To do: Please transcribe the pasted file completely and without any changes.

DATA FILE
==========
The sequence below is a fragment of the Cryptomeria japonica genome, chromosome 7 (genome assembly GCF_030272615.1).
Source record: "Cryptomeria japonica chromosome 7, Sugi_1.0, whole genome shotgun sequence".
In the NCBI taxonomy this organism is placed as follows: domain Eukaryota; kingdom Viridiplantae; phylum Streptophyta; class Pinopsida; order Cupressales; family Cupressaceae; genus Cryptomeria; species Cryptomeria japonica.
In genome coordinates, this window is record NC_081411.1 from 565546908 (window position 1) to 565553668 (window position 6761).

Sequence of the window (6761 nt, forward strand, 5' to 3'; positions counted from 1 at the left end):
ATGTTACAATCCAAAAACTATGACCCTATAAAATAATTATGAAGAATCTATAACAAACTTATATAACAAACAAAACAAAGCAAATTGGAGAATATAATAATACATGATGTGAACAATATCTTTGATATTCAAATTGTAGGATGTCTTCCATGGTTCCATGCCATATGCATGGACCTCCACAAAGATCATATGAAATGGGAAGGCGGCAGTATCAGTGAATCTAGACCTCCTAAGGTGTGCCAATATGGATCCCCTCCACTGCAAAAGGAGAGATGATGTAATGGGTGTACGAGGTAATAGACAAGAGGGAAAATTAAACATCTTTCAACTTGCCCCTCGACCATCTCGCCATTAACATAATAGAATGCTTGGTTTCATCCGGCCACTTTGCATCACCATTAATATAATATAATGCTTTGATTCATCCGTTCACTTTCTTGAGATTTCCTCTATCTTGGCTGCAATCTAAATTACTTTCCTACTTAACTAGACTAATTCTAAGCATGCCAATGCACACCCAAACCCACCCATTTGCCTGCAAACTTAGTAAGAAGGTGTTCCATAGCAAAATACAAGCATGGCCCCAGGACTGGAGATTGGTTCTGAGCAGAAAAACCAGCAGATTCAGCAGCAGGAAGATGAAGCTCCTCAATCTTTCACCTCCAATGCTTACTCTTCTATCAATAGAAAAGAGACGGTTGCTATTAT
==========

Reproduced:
The sequence below is a fragment of the Cryptomeria japonica genome, chromosome 7 (genome assembly GCF_030272615.1).
Source record: "Cryptomeria japonica chromosome 7, Sugi_1.0, whole genome shotgun sequence".
In the NCBI taxonomy this organism is placed as follows: domain Eukaryota; kingdom Viridiplantae; phylum Streptophyta; class Pinopsida; order Cupressales; family Cupressaceae; genus Cryptomeria; species Cryptomeria japonica.
In genome coordinates, this window is record NC_081411.1 from 565546908 (window position 1) to 565553668 (window position 6761).

Sequence of the window (6761 nt, forward strand, 5' to 3'; positions counted from 1 at the left end):
ATGTTACAATCCAAAAACTATGACCCTATAAAATAATTATGAAGAATCTATAACAAACTTATATAACAAACAAAACAAAGCAAATTGGAGAATATAATAATACATGATGTGAACAATATCTTTGATATTCAAATTGTAGGATGTCTTCCATGGTTCCATGCCATATGCATGGACCTCCACAAAGATCATATGAAATGGGAAGGCGGCAGTATCAGTGAATCTAGACCTCCTAAGGTGTGCCAATATGGATCCCCTCCACTGCAAAAGGAGAGATGATGTAATGGGTGTACGAGGTAATAGACAAGAGGGAAAATTAAACATCTTTCAACTTGCCCCTCGACCATCTCGCCATTAACATAATAGAATGCTTGGTTTCATCCGGCCACTTTGCATCACCATTAATATAATATAATGCTTTGATTCATCCGTTCACTTTCTTGAGATTTCCTCTATCTTGGCTGCAATCTAAATTACTTTCCTACTTAACTAGACTAATTCTAAGCATGCCAATGCACACCCAAACCCACCCATTTGCCTGCAAACTTAGTAAGAAGGTGTTCCATAGCAAAATACAAGCATGGCCCCAGGACTGGAGATTGGTTCTGAGCAGAAAAACCAGCAGATTCAGCAGCAGGAAGATGAAGCTCCTCAATCTTTCACCTCCAATGCTTACTCTTCTATCAATAGAAAAGAGACGGTTGCTATTAT